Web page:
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I have a newly built machine with a fresh Gentoo Linux install and a software RAID 5 array from another machine (4 IDE disks connected to off-board PCI controllers). I've successfully moved the controllers to the new machine; the drives are detected by the kernel; and I've used mdadm --examine and verified that the single RAID partition is detected, clean, and even in the "right" order (hde1 == drive 0, hdg1 == drive 1, etc).

What I don't have access to is the original configuration files from the older machine. How should I proceed to reactivate this array without losing the data?

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2 Answers 2

up vote 11 down vote accepted

You really kinda need the original mdadm.conf file. But, as you don't have it, you'll have to recreate it. First, before doing anything, read up on mdadm via its manual page. Why chance loosing your data to a situation or command that you didn't have a grasp of?

That being said, this advice is at your own risk. You can easily loose all your data with the wrong commands. Before you run anything, double-check the ramifications of the command. I cannot be held responsible for data loss or other issues related to any actions you take - so double check everything.

You can try this:

mdadm --assemble --scan --verbose /dev/md{number} /dev/{disk1} /dev/{disk2} /dev/{disk3} /dev/{disk4}

...which should give you some info to start working with, along with the ID. It will also create a new array device /dev/md{number}, from there you should be able to find any mounts. Do not use the --auto option, the man page verbage implies that under certain circumstances this may cause an overwrite of your array settings on the drives. This is probably not the case, and the page probably needs to be re-written for clarity, but why chance it?

If the array assembles correctly and everything is "normal", be sure to get your mdadm.conf written and stored in /etc, so you'll have it at boot time. Include the new ID from the array in the file to help it along.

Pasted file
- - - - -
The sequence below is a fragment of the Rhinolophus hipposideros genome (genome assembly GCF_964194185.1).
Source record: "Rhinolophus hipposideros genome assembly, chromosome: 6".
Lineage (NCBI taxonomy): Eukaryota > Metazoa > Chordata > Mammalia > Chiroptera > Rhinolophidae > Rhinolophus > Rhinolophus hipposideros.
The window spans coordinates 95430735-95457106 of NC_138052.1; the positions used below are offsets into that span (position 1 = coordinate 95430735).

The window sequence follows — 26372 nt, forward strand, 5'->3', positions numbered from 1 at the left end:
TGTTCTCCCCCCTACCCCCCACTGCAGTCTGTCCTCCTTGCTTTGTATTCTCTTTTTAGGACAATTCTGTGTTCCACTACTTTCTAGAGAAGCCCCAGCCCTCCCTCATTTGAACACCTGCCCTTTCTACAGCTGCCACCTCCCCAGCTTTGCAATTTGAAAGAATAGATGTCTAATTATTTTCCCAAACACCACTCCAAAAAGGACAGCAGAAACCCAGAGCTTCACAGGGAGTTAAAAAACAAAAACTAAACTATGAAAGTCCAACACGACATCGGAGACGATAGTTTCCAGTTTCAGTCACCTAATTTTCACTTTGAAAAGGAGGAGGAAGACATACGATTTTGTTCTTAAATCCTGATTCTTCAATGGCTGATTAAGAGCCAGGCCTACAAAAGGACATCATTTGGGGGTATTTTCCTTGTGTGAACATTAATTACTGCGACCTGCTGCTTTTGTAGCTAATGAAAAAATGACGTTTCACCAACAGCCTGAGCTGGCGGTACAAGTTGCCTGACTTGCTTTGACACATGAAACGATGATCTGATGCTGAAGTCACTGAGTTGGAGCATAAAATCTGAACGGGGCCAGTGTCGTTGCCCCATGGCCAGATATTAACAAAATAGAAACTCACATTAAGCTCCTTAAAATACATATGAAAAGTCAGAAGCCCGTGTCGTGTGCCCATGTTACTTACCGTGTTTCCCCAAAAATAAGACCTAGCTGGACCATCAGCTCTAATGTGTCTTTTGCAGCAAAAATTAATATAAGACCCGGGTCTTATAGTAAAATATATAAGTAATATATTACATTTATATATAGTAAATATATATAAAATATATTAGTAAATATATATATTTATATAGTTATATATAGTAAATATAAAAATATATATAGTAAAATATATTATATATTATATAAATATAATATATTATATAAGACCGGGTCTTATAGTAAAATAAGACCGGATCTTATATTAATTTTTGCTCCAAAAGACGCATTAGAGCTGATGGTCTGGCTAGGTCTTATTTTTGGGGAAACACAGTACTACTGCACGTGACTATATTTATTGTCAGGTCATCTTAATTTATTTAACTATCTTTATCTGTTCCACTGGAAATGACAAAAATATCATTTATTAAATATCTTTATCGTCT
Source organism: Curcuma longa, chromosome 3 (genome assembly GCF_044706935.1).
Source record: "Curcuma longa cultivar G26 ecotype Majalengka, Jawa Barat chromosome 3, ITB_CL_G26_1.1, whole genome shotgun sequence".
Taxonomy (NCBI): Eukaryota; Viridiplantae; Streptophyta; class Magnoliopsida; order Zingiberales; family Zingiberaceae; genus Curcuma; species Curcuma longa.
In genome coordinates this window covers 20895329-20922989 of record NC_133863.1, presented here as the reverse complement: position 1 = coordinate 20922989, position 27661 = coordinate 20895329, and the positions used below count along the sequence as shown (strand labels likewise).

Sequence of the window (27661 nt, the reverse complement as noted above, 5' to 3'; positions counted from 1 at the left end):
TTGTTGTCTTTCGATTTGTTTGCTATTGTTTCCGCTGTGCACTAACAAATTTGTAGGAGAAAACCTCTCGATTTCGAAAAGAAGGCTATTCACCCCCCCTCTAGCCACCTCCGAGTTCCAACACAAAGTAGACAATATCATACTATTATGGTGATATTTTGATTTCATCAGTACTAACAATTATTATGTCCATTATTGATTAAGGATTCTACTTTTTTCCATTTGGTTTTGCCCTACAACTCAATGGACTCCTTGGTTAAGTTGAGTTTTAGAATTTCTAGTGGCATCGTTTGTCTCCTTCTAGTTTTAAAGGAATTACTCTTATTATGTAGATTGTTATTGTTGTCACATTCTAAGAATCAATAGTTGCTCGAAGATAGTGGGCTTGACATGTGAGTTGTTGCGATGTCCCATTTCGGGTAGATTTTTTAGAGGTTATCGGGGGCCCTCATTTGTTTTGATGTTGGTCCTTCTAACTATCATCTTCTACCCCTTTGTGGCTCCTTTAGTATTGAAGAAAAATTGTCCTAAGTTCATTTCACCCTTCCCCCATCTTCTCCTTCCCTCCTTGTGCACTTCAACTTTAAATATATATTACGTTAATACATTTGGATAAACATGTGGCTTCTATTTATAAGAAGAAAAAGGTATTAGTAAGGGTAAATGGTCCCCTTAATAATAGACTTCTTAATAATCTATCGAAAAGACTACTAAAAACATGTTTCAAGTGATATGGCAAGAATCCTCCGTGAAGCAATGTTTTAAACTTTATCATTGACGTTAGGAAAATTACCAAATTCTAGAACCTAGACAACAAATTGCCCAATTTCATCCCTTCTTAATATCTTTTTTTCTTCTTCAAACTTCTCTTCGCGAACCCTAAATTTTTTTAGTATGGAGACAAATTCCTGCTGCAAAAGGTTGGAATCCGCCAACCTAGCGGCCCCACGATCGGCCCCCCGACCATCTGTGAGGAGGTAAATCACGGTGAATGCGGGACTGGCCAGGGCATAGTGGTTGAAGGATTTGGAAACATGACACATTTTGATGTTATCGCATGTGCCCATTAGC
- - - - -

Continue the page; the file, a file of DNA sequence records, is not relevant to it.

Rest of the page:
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+1 - Right on! I've moved several RAID-1 and RAID-5 sets around between Linux machines. One thing I'm not sure about is where you're seeing the info about "--auto". From the manual page on a CentOS 5.1 machine, I'm only seeing tht "--auto" creates a /dev/mdX entry (or entries) for the array. I'm not seeing anything that might indicate that it would write to the drives. (In fact, "--auto=yes" is the default in the mdadm on CentoS 5.1 if "--auto" is not specified.) "--update" can be your friend if you need to move an array to a different mdX number from the orginal specified in the superblock. –  Evan Anderson Jun 27 '09 at 19:15
    
Excellent, I can successfully mount the array. The only lingering issue is that the RAID doesn't come up after a reboot; I have to rerun mdadm -Av /dev/md0. Any idea why? –  romandas Jun 27 '09 at 19:27
    
Did you recreate the /etc/mdadm.conf file? The system will look in this file at boot time to find arrays. –  Avery Payne Jun 27 '09 at 20:39
    
I did. What made the difference was recompiling the kernel with CONFIG_MD_AUTO. I hadn't initially because I thought there was a way mdadm would do it instead. I read sonewhere that the kernel code isn't as robust as using mdadm to automount, but I can't find anything to back that up anymore. –  romandas Jun 27 '09 at 21:39
    
+1 and accepted. –  romandas Jun 27 '09 at 23:22
mdadm -Ac partitions -m 0 /dev/md0

Scan all partitions and devices listed in /proc/partitions and assemble /dev/md0 out of all such devices with a RAID superblock with a minor number of 0.

if the conf was successful you can add --detail --scan >> /etc/mdadm/mdadm.conf so it catches it on boot

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